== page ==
Watch Live: NASA to Reveal Energy Breakthrough That Can Take Humans to Mars and Power a Home for 10 Years

What NASA's Kilopower devices may look like arrayed on Mars. NASA

Updated | Keeping the lights on will be even trickier on Mars than it is on Earth, which is why NASA has been working on developing new nuclear power sources for space. That initiative is called Kilopower, and on Thursday, the agency is holding a press conference "to discuss a recent experiment involving a new power source," NASA promises. The event will be live-streamed beginning at noon Eastern time.

NASA and the Department of Energy's Nevada National Security Site have been testing the Kilopower project since November and are due to continue through March, so the press conference will likely announce early results of those tests. The tests include confirming that the system can work at full power for 28 hours straight without failing.

A form of plutonium called plutonium-238 has long been considered the only radioactive isotope capable of fueling missions, and it has driven many important spacecraft, including Voyager, Curiosity, Cassini, and New Horizons. (Other spacecraft, like the Juno mission currently orbiting Jupiter, are solar powered, but at Jupiter, a solar panel receives just four percent the amount of sunlight as it would here at Earth.)

But plutonium-238 can't be used in weapons, and so the U.S. stopped making it in the late 1980s until a small NASA/Department of Energy program produced a tiny quantity in 2015.

So NASA has been exploring new ways to take nuclear power to space safely and effectively. That's where Kilopower enters the picture, the agency's effort to develop a power system that relies on uranium-235 instead of plutonium-238. As the uranium atoms are split, they produce heat, which converter systems turn into electricity.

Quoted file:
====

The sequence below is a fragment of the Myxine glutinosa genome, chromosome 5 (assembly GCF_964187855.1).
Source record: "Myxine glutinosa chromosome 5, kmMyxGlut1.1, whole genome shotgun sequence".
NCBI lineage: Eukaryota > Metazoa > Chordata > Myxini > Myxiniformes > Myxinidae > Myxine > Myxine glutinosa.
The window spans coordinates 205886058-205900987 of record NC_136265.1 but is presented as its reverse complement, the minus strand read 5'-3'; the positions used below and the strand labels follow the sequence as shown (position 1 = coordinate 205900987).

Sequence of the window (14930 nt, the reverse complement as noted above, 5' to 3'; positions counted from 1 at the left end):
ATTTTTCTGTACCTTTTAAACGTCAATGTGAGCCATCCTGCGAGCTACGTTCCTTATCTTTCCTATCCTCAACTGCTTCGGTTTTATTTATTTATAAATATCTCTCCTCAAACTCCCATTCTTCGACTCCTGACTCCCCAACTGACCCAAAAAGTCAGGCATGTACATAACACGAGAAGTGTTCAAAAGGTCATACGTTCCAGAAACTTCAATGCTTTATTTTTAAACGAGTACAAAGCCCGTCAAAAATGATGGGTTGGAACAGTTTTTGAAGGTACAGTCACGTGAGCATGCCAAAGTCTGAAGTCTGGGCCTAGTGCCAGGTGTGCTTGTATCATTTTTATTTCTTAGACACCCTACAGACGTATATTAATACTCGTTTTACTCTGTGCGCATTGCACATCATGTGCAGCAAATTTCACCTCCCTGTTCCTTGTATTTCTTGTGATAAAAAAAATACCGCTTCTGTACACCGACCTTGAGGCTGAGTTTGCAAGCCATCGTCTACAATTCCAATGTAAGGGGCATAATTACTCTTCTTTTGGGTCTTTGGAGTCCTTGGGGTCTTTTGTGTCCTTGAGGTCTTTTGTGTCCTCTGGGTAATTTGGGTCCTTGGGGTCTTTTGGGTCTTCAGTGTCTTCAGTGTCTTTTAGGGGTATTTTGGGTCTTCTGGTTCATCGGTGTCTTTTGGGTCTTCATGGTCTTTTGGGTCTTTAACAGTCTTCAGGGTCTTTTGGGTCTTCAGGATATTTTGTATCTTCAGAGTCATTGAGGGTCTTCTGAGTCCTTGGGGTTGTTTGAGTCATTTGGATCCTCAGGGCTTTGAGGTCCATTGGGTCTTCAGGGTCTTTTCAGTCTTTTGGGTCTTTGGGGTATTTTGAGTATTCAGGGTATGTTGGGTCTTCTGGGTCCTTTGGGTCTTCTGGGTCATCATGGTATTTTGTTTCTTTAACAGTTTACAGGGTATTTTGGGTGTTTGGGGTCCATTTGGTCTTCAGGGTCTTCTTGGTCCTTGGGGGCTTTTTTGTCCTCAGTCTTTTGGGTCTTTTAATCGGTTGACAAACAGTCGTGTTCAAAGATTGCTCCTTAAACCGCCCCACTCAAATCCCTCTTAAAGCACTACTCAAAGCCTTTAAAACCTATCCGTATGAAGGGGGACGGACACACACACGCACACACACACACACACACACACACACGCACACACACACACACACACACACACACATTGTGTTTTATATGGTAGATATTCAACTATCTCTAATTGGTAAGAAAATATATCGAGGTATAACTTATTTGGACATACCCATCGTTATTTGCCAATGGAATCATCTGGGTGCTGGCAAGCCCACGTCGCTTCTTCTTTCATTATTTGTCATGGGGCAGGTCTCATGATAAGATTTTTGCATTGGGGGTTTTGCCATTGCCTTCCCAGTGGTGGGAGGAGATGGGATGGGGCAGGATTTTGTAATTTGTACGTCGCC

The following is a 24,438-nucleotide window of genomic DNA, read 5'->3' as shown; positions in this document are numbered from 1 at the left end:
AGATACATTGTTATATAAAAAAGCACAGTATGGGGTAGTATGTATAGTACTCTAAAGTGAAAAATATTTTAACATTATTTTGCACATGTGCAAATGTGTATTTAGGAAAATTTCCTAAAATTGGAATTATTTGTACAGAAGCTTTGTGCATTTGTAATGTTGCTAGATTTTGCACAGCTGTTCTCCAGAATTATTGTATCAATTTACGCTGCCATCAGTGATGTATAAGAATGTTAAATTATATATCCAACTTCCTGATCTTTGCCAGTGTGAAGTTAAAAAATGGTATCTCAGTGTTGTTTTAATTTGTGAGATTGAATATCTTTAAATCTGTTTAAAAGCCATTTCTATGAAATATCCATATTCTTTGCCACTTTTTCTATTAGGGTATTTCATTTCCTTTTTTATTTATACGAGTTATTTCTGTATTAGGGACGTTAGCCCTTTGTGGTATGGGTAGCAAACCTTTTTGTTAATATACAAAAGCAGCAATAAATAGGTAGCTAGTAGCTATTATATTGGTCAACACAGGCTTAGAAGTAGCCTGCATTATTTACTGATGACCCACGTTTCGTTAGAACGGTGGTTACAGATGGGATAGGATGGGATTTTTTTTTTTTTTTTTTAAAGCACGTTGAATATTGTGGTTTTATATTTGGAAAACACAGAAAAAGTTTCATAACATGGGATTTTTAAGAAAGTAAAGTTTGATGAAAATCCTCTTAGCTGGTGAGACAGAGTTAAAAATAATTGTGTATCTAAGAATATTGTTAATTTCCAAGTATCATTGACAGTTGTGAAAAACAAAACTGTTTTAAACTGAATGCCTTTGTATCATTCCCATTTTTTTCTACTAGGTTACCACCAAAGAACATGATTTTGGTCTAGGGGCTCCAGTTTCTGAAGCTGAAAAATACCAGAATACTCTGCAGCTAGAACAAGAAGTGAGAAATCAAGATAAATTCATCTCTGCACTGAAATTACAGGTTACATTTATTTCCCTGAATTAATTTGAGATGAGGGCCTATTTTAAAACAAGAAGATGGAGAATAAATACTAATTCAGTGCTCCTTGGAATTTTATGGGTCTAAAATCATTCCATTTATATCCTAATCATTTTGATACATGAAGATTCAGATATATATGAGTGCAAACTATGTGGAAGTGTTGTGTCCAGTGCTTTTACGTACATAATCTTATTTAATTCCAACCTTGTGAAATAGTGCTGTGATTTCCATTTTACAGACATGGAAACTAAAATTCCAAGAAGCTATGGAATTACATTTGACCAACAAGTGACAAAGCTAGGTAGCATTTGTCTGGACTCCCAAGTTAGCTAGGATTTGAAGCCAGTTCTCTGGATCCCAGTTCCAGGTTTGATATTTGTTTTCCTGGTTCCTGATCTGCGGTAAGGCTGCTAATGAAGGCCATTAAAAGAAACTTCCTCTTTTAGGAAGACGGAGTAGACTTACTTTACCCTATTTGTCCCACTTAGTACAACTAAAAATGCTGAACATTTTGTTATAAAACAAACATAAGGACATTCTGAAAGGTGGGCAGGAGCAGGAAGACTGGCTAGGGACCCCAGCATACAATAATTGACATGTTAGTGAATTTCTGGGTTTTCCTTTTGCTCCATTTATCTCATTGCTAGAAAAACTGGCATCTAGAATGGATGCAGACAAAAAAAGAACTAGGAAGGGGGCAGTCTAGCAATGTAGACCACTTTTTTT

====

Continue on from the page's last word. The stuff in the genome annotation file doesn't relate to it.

The project includes a few different designs, each of which would last about 10 years but be a different size and generate a different amount of power. With the Kilopower project, NASA's focus is on building more smaller reactors, rather than trying to fuel a whole mission on just one unit. Smaller power systems are also cheaper, and if one goes down others are still working.

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The approach pictured above, for example, which looks like a flattened umbrella and is designed to be used on a planet's surface, stands 13 feet tall and would produce 10 kilowatts. That's enough to continuously power two average American houses and is substantially more energy than existing plutonium-powered space systems produce.

Kilopower, a project budgeted at about $15 million, is NASA's first foray into nuclear fission power in space since the 1960s. The agency has discussed using a small, one kilowatt version to visit Saturn's moon Titan, to the small frozen objects in Pluto's neighborhood, or to land humans on Mars, but it's not yet clear how soon the Kilopower technology would be ready to take flight.

This story has been corrected to note that a small government program re-initiated plutonium production in 2015.